This step-by-step tutorial is all about sewing a recessed zipper into a bag and it’s the most common type you may have seen. I’ve written it as a companion article for my August Tote (pattern coming soon) as an alternative recessed zipper option than the one included in the pattern. You can add this recessed zipper panel into pretty much any bag by making just a few adjustments!
I’m calling this the “open end method” because like the name suggests, the ends at either end of the zipper are open and not sewn into the sides of the bag. My other tutorial, How to Sew a Recessed Zipper (Enclosed End Method) walks you through how to sew a recessed zipper with the ends of the zipper panels enclosed into the sides of the bag. It’s the same type of zipper closure I use in my 7th Street Tote pattern!
Different Types of Recessed Zippers
In the picture above you can see the difference between the two types of recessed zippers. They are both great options for adding a zipper closure to a bag or tote but are sewn in very different ways!
Open End Recessed Zipper
This is the most common type of recessed zipper and I find that this this method is easier to sew with heavier weight fabric, like the 12oz cotton canvas I’m using in my example. However, it tends be a little more involved to sew since you have to enclose the top ends of the zipper and add a zipper tab at the bottom.
Enclosed End Recessed Zipper
The enclosed end recessed zipper is my preferred method which is why I include it into my bag patterns! I find it easier to sew since you end up enclosing the ends of the zipper without having to add a zipper tab. However, with the enclosed end zipper, it can be tricky to topstitch around the sides of the bag since it’s so bulky there (especially in heavier weight fabric).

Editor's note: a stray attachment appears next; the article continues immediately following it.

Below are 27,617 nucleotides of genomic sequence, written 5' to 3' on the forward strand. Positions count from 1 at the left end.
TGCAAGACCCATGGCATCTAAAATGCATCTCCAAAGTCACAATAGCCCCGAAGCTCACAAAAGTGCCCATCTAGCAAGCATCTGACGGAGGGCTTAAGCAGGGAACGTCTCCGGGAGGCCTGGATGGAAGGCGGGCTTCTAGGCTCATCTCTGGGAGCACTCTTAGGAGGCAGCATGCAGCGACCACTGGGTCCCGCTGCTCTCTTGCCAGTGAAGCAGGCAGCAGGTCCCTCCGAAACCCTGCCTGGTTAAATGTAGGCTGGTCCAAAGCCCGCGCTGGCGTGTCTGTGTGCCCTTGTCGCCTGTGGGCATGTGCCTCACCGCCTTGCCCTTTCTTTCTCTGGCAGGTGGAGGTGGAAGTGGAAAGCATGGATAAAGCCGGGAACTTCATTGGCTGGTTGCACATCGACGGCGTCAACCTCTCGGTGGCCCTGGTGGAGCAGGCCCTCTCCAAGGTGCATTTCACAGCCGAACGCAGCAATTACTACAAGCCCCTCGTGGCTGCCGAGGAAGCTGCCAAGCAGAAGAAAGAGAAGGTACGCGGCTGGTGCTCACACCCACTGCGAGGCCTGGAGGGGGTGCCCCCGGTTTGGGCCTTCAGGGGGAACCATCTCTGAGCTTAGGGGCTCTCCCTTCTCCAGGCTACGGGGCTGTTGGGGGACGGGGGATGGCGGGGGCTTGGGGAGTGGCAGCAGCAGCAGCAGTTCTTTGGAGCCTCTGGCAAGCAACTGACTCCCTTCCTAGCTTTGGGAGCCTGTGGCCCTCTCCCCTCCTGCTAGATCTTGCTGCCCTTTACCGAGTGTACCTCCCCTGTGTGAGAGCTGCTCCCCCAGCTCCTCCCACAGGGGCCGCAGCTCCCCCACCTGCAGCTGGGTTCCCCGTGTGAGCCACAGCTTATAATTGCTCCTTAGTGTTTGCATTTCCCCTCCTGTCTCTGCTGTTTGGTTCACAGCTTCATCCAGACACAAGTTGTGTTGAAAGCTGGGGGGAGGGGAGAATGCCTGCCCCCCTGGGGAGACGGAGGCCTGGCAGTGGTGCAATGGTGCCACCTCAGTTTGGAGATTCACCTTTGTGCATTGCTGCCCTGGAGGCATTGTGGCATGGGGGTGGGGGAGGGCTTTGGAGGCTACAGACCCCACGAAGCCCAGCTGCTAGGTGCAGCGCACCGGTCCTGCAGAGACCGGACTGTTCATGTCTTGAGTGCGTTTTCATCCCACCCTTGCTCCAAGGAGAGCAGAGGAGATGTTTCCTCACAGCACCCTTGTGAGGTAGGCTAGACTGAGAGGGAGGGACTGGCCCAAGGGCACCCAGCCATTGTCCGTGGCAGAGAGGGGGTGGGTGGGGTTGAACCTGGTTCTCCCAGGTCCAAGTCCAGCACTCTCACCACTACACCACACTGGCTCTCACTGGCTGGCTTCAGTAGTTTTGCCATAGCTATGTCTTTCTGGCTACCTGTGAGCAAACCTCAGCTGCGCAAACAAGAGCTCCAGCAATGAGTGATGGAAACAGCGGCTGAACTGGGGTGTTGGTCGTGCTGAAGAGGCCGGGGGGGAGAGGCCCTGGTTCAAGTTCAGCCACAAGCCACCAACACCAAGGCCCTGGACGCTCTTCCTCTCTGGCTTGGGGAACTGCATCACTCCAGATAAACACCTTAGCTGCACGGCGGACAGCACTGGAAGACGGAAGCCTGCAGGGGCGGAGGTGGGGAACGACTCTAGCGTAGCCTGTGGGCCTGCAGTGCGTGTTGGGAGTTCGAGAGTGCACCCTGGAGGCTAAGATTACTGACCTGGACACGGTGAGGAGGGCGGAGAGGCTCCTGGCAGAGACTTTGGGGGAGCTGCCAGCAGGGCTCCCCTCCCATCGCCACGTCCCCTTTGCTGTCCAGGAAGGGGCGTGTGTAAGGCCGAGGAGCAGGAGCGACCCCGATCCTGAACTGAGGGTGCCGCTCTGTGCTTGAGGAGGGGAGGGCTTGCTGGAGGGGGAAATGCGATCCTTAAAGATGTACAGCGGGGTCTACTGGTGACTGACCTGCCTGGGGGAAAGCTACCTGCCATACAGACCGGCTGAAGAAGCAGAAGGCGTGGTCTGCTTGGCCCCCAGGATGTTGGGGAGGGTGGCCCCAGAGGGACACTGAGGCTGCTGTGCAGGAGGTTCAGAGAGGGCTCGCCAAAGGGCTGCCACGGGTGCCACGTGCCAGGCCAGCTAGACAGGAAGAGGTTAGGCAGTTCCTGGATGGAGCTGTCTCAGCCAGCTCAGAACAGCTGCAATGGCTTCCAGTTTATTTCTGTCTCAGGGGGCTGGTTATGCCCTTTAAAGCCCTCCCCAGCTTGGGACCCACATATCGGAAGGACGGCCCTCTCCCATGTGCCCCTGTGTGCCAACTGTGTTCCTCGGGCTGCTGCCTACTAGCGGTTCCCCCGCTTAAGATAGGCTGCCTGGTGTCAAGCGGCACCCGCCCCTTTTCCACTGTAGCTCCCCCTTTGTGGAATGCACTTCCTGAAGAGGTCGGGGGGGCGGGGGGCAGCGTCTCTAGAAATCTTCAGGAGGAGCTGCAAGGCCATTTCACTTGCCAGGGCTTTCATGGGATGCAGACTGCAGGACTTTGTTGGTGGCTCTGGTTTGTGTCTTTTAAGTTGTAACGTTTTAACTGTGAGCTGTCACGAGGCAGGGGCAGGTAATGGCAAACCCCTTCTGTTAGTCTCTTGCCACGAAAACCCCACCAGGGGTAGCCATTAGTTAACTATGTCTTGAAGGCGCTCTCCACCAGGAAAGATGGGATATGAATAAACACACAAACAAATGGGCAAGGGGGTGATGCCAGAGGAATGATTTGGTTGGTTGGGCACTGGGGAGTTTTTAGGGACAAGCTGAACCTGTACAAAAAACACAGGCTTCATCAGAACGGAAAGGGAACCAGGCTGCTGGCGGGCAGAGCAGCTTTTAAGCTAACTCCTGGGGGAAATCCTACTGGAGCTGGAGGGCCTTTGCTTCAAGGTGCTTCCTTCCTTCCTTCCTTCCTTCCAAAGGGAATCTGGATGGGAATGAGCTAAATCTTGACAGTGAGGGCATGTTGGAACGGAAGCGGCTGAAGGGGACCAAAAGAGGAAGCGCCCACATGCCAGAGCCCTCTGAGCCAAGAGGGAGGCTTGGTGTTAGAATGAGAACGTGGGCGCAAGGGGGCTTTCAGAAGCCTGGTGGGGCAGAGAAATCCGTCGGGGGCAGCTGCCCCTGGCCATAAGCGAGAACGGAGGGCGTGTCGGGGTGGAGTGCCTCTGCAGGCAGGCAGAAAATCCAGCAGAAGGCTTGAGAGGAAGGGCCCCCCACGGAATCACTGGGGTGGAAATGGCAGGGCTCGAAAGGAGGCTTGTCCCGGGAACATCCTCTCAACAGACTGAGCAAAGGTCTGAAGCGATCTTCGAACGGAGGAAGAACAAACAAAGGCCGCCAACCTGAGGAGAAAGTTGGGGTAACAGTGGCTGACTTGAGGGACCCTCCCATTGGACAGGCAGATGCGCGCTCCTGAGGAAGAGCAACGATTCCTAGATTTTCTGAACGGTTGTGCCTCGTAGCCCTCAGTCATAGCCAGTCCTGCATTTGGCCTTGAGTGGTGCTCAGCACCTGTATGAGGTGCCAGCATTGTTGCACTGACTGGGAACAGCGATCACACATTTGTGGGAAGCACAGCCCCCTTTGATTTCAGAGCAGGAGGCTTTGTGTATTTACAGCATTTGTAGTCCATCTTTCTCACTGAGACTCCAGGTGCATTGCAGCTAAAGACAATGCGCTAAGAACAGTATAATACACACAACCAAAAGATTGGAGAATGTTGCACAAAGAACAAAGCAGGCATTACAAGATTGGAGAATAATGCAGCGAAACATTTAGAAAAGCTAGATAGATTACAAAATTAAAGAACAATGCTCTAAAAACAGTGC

Let’s Get Started!
Some Things you’ll need
- Fabric – the main fabric you’re using for the outside of your bag, and a lining fabric.
- 15″ -16″ (or longer) nylon zipper
- Zipper tape by the yard – This is what I’m using in my example but you can also use a fixed length zipper. The zipper also needs to be nylon since you will be sewing over it.
- Zipper foot
- Sewing Clips or Pins
- Fabric scissors
prepare zipper panels
You will need two panels each of your main fabric and the lining. If you want to use the same fabric for both, that’s fine too!
What size panel to use for recessed zipper
If you’re making the August Tote then you will need 4 panels that are 15″ (38.1 cm) x 3″ (6.3 cm) – 2 in the main fabric and 2 in the lining fabric. You can used the Zipper Panel pattern piece but shorten the length by 1″ (2.5 cm). You will also need a small piece of fabric that is 1″ wider than your zipper and 2″ long for the tab and the end that will act as a stopper.
If adding a recessed zipper to a different bag pattern, then cut your panels shorter than your finished bag width – about an inch less works well – and include an 1/2″ of seam allowance on both ends.
Fold in the ends of the panels
Fold in the ends of the panels 1/2″ (1.3 cm) to the wrong side and press.
Figuring out zipper length
For my example I’m using zipper by the yard which makes figuring out what size zipper to use a little easier – I just cut at the length I need. For the size panels I’m using for the August Tote (15″ long) cut your zipper an inch longer (or a little more if you can) than the finished width of the panel.
*You can see in the photo above that I have the ends folded in 1/2″ – that is the finished panel length. You will end up cutting off a little at a later step, but it helps to have extra to work with in the beginning.
If you’re using a fixed length zipper, then you will need to measure from the top metal stoppers down to the bottom folded edge. For the August Tote you need a zipper that is at least 15″ but it can help to have a zipper panel that is longer so you have more to work with.
Prepare the Zipper
Before you start to sew, there are a couple of things you’ll need to do to prepare the zipper:
- Attach the zipper pull, also called a zipper head or slider, if you’re using zipper by the yard.
- Secure the top of the zipper into the panel.
- Add a tab at the end of the zipper to act as a stopper.
Let’s get started!
Attaching the zipper Pull (for zipper by the yard)
Start by separating the end of the zipper tape. Look at the pull and find the curved side, this is the end that you’ll be threading the zipper teeth through.
Place the ends of the zipper teeth through the openings one at a time making sure the sides are even.
Once you get the zipper teeth situated in the pull, then simply pull the zipper pull down the length of your zipper to the other end. Careful not to zip it all the way off or you’ll need to start again!
And there you go, your zipper now has a pull 🙂
Secure the tops of the zipper